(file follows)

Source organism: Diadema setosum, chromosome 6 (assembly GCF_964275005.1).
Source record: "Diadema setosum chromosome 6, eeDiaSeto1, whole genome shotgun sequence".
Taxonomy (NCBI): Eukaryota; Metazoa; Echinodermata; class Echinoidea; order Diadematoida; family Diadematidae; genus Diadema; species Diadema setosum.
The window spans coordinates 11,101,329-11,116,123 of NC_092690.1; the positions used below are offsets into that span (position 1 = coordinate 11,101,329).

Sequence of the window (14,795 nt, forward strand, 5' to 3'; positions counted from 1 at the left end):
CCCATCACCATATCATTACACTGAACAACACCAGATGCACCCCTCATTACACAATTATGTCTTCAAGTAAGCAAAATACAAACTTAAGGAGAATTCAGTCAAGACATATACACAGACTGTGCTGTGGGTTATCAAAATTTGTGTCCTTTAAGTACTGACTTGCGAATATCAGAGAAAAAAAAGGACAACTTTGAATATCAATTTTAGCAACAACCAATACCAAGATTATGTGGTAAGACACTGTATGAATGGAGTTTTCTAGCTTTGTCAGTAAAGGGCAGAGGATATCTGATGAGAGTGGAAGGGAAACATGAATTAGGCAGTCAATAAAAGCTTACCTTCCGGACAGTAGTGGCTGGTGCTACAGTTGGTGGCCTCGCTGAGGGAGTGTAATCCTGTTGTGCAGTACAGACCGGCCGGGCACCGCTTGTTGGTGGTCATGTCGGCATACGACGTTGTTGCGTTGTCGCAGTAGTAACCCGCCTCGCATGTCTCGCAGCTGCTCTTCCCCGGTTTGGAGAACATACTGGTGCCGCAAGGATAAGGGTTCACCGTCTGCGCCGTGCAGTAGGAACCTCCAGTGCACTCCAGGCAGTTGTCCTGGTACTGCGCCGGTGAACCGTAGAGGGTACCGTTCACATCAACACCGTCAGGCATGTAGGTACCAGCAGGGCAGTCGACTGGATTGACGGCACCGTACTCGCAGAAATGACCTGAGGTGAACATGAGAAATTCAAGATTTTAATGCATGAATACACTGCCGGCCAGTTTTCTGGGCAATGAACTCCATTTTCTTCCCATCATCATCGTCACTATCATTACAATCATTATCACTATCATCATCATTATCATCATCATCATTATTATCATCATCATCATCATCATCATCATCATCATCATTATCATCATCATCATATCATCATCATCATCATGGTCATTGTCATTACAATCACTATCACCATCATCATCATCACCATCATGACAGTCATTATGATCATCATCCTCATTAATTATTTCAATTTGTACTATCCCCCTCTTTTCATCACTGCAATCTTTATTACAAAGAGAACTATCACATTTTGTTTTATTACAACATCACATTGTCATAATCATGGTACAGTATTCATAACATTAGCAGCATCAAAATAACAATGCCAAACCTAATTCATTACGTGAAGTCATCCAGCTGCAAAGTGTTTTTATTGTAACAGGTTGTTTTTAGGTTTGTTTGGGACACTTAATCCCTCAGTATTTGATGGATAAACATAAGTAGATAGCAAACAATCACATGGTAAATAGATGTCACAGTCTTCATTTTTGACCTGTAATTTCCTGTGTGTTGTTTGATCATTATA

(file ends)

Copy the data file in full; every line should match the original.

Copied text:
Source organism: Diadema setosum, chromosome 6 (assembly GCF_964275005.1).
Source record: "Diadema setosum chromosome 6, eeDiaSeto1, whole genome shotgun sequence".
Taxonomy (NCBI): Eukaryota; Metazoa; Echinodermata; class Echinoidea; order Diadematoida; family Diadematidae; genus Diadema; species Diadema setosum.
The window spans coordinates 11,101,329-11,116,123 of NC_092690.1; the positions used below are offsets into that span (position 1 = coordinate 11,101,329).

Sequence of the window (14,795 nt, forward strand, 5' to 3'; positions counted from 1 at the left end):
CCCATCACCATATCATTACACTGAACAACACCAGATGCACCCCTCATTACACAATTATGTCTTCAAGTAAGCAAAATACAAACTTAAGGAGAATTCAGTCAAGACATATACACAGACTGTGCTGTGGGTTATCAAAATTTGTGTCCTTTAAGTACTGACTTGCGAATATCAGAGAAAAAAAAGGACAACTTTGAATATCAATTTTAGCAACAACCAATACCAAGATTATGTGGTAAGACACTGTATGAATGGAGTTTTCTAGCTTTGTCAGTAAAGGGCAGAGGATATCTGATGAGAGTGGAAGGGAAACATGAATTAGGCAGTCAATAAAAGCTTACCTTCCGGACAGTAGTGGCTGGTGCTACAGTTGGTGGCCTCGCTGAGGGAGTGTAATCCTGTTGTGCAGTACAGACCGGCCGGGCACCGCTTGTTGGTGGTCATGTCGGCATACGACGTTGTTGCGTTGTCGCAGTAGTAACCCGCCTCGCATGTCTCGCAGCTGCTCTTCCCCGGTTTGGAGAACATACTGGTGCCGCAAGGATAAGGGTTCACCGTCTGCGCCGTGCAGTAGGAACCTCCAGTGCACTCCAGGCAGTTGTCCTGGTACTGCGCCGGTGAACCGTAGAGGGTACCGTTCACATCAACACCGTCAGGCATGTAGGTACCAGCAGGGCAGTCGACTGGATTGACGGCACCGTACTCGCAGAAATGACCTGAGGTGAACATGAGAAATTCAAGATTTTAATGCATGAATACACTGCCGGCCAGTTTTCTGGGCAATGAACTCCATTTTCTTCCCATCATCATCGTCACTATCATTACAATCATTATCACTATCATCATCATTATCATCATCATCATTATTATCATCATCATCATCATCATCATCATCATCATCATTATCATCATCATCATATCATCATCATCATCATGGTCATTGTCATTACAATCACTATCACCATCATCATCATCACCATCATGACAGTCATTATGATCATCATCCTCATTAATTATTTCAATTTGTACTATCCCCCTCTTTTCATCACTGCAATCTTTATTACAAAGAGAACTATCACATTTTGTTTTATTACAACATCACATTGTCATAATCATGGTACAGTATTCATAACATTAGCAGCATCAAAATAACAATGCCAAACCTAATTCATTACGTGAAGTCATCCAGCTGCAAAGTGTTTTTATTGTAACAGGTTGTTTTTAGGTTTGTTTGGGACACTTAATCCCTCAGTATTTGATGGATAAACATAAGTAGATAGCAAACAATCACATGGTAAATAGATGTCACAGTCTTCATTTTTGACCTGTAATTTCCTGTGTGTTGTTTGATCATTATA